How to Cut Data Entry Time
Entering data into Excel is tedious and can require repeating the same process over and over. By cutting time on each entry, you can greatly improve the speed of the entire data entry project. Below are some data entering shortcuts to save time.
- Quickly copy your data down a sheet
Let’s say you entered a group of students’ names and grades. In the last column (Col E), you want to figure out the average. So you enter a formula to calculate the average.
Instead of copying and pasting this all the way down, you can double click the lower right of the cell with the formula, which is cell E2. This repeats the formula for each cell in the column.
- Get Excel to speak the numbers you type in
If you struggle to type the right numbers into each cell, ask Excel to speak the numbers after you type them to help prevent errors. Then you can hear exactly what you type without looking at the keyboard. (This is for Windows only.)
To do this, first you need to add the appropriate button to the toolbar. Go to File, Options, and then Customize Ribbon.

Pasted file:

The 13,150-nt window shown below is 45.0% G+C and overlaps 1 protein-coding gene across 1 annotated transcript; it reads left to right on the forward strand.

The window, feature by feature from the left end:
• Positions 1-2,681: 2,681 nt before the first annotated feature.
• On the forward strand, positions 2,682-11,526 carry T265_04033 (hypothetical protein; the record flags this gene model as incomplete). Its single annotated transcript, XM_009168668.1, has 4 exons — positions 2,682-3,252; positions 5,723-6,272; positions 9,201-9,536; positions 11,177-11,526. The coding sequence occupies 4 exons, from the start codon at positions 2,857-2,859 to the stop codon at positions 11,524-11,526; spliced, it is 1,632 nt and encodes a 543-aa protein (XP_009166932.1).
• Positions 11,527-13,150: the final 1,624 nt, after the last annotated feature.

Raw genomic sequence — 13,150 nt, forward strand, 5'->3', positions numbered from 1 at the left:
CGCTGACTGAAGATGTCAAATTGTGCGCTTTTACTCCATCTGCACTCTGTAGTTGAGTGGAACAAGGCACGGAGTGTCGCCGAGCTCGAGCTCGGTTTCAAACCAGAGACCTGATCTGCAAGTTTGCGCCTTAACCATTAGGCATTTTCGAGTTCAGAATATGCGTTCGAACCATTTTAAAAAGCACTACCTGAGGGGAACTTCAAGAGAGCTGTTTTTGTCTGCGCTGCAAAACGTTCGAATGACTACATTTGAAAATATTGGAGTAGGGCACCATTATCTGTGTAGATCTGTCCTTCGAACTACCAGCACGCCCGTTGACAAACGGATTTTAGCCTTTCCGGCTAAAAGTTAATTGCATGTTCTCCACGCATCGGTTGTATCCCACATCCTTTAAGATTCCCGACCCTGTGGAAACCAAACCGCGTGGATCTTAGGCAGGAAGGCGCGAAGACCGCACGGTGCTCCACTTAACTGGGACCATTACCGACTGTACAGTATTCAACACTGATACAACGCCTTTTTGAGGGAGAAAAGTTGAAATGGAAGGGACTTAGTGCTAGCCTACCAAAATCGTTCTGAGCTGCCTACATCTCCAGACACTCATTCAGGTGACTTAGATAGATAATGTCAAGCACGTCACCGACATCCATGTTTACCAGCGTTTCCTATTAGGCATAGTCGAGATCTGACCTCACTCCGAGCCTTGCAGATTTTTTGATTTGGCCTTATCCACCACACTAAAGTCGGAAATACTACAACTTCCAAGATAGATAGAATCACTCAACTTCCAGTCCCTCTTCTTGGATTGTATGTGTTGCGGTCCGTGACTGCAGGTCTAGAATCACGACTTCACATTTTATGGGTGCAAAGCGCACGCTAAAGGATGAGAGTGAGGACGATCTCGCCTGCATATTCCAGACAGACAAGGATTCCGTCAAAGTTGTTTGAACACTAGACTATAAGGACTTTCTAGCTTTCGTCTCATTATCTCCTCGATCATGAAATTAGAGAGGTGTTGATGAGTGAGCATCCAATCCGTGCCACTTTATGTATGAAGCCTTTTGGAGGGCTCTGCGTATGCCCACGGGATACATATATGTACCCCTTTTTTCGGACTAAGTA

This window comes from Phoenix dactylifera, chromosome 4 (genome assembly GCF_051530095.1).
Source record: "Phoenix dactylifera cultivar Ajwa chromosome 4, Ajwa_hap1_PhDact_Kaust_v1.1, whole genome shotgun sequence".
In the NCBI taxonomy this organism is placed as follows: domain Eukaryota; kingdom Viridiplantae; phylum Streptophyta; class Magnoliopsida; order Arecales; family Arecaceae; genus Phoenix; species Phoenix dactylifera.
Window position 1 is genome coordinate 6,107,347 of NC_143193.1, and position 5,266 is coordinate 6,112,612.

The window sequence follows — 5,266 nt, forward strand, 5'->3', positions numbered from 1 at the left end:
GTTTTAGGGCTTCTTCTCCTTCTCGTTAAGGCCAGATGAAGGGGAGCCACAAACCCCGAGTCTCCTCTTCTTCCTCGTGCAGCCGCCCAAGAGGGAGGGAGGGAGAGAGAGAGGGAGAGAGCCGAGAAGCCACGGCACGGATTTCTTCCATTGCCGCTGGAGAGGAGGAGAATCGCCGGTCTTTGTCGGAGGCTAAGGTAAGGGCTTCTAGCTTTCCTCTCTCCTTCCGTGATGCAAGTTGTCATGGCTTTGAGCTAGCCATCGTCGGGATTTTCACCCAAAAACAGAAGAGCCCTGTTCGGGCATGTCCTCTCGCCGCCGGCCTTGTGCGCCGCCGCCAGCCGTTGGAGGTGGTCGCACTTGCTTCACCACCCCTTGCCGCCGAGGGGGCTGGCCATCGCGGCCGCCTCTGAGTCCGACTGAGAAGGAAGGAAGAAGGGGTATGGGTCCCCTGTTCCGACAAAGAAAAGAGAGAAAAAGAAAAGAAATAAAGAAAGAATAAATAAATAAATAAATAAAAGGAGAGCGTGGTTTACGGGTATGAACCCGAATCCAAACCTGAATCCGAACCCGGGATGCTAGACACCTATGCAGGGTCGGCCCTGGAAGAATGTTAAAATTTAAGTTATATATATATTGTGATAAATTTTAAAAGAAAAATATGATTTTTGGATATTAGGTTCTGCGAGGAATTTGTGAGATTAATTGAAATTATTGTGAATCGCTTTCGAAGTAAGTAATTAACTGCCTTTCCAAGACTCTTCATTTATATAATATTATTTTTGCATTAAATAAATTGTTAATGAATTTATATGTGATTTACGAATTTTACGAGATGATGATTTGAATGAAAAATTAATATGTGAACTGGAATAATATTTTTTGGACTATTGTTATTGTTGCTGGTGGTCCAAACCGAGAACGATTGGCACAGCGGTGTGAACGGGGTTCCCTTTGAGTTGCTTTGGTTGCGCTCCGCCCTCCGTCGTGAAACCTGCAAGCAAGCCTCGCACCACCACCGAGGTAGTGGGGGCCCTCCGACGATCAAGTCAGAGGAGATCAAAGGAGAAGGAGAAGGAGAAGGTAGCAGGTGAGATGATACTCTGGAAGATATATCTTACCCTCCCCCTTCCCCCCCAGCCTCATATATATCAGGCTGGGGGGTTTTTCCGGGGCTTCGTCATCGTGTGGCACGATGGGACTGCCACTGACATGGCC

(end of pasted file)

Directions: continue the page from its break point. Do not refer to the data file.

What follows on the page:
Once there, click the drop-down under Choose commands from and select Commands Not in the Ribbon
Scroll down to Speak Cells on Enter and click Add in the middle of the wizard to include this feature in the toolbar. (Add a New Tab to the ribbon first before you add commands to it.)
Once it is added, click on that menu on the ribbon; press the Speak Cells on Enter button.
If you want to stop the speaking, then press the button again.
- Freeze panes
When you have many columns and rows of data, it can be difficult to remember what each column is once you scroll down. This can lead to data entering errors.
Rather than lose column or row names while scrolling, you can Freeze the Panes. To do this, place the cursor below the column heading and to the right of the names. That would be cell B2.
Go to View and then Freeze Panes and then drop down to Freeze Panes.